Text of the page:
Today’s digital world is evolving into a tech-smart populous with a strong belief that products and services will revolve around their digital expectations. Not the other way around. Consequently, a worrying chasm has emerged. One where the user’s idea of innovation (instant) isn’t matched by the provider’s ability to deliver it (distant).
The situation is understandable given that many enterprise data centers are crippled by aging or obsolete equipment. A situation that is compounded by networks which are creaking under the strain of bandwidth and workload demands.
And, at the core of the issue, an over reliance on proprietary hardware and software that places a time and cost drag on the path to upgrade. Not to mention an inability to automate manual processes which effectively means that businesses are held hostage by their own infrastructure.
And while it’s true that the share of virtualised servers and storage will be more than double over the period 2009 to 2016, networks are still, in the main, designed to connect physical hosts and physical networking services.
This is an architectural handicap that few enterprises can afford, especially when many Web 2.0 companies are unencumbered by such legacy issues, and have embraced a cloud-first approach with network topologies to match.
To keep pace with the velocity of business, data centers need to support a flexible infrastructure that focuses on virtualisation, automation, converged systems, software-defined offerings and cloud-based technologies.
According to Gartner, establishing agile infrastructure forces infrastructure and operations organisations to rethink infrastructure strategy, with an emphasis on integrated systems, cloud and virtualisation, which means taking Web-scale approaches, using containers and working to establish a software-defined infrastructure.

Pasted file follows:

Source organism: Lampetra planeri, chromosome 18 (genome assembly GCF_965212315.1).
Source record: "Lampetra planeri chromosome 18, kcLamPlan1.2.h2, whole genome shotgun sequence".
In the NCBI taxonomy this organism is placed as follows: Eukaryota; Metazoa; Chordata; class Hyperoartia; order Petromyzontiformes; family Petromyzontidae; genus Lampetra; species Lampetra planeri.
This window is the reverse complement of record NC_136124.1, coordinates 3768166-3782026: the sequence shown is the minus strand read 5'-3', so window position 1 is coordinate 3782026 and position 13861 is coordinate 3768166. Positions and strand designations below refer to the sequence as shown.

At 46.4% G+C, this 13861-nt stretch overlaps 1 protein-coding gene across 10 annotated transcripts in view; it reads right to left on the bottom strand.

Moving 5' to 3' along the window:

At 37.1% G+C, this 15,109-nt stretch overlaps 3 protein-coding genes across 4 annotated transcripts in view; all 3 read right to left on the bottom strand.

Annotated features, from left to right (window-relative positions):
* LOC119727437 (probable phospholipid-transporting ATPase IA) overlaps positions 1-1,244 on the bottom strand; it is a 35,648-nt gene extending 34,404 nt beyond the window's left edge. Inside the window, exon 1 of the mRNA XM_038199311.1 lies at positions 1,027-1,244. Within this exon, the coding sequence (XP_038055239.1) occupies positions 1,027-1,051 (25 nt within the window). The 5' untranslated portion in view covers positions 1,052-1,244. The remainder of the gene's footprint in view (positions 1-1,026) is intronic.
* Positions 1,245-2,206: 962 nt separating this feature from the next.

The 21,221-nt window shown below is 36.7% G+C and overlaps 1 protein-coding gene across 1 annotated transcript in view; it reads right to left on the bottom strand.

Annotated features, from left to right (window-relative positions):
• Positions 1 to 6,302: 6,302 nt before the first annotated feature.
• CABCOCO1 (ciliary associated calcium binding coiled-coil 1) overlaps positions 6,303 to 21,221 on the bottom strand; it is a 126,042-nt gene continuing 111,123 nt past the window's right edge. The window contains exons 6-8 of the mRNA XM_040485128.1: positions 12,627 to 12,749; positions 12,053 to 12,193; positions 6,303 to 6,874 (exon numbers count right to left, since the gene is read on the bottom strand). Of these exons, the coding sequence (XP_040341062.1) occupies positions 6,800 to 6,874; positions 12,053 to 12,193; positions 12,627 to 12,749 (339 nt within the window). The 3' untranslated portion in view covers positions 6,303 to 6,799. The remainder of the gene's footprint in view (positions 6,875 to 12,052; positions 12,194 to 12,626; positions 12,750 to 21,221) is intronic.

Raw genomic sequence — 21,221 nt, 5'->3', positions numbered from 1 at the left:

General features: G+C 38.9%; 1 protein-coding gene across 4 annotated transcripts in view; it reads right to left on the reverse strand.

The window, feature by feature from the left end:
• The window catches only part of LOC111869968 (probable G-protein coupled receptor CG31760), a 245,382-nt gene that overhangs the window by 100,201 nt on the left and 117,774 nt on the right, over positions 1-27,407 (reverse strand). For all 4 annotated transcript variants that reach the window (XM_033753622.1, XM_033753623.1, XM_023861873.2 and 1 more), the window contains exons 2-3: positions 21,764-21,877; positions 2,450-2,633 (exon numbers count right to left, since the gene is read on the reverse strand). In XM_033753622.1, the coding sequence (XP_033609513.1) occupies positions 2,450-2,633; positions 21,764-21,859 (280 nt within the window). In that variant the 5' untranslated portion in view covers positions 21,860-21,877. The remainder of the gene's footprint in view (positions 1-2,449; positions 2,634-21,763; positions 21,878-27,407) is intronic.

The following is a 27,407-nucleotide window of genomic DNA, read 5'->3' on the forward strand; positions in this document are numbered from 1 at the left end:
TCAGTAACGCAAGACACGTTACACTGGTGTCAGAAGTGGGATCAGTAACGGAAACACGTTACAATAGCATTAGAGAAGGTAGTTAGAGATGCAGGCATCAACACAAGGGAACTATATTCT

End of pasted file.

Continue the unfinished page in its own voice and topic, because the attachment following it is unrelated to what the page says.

Today, your task is no longer about getting the network up and running. It’s about integrating with applications and how you move with unprecedented speed. It’s about instant evolution in action. Virtualisation, automation and Software Networks (SDN) bring efficiency benefits but are not a direct replacement for your engineering resources. To truly transform the network, there are some challenges that will need to be solved:
1. Network planning is a long-term commitment, which makes technology evolution a complex decision. Which standards do you commit to? There’s a danger in “I’ll just buy a little more of this”. None of us has a perfect vision of the demand on the network five years from now, and vendors prefer to differentiate, which might lock you into an architecture that will raise your costs or constrain your flexibility.
2. When diagnosing intermittent problems in network subsystem becomes complex in virtualised network and the path application takes to reach user varies. Network data analysis takes this problem and turns it into a capability that’s better than anything we see in fixed networks, because it instruments both underlay and overlay, and shows the performance in both underlay and overlay. It can isolate problems to the underlay, the overlay, or even the application itself. This capability will be essential to create reliable service delivery in your cloud applications.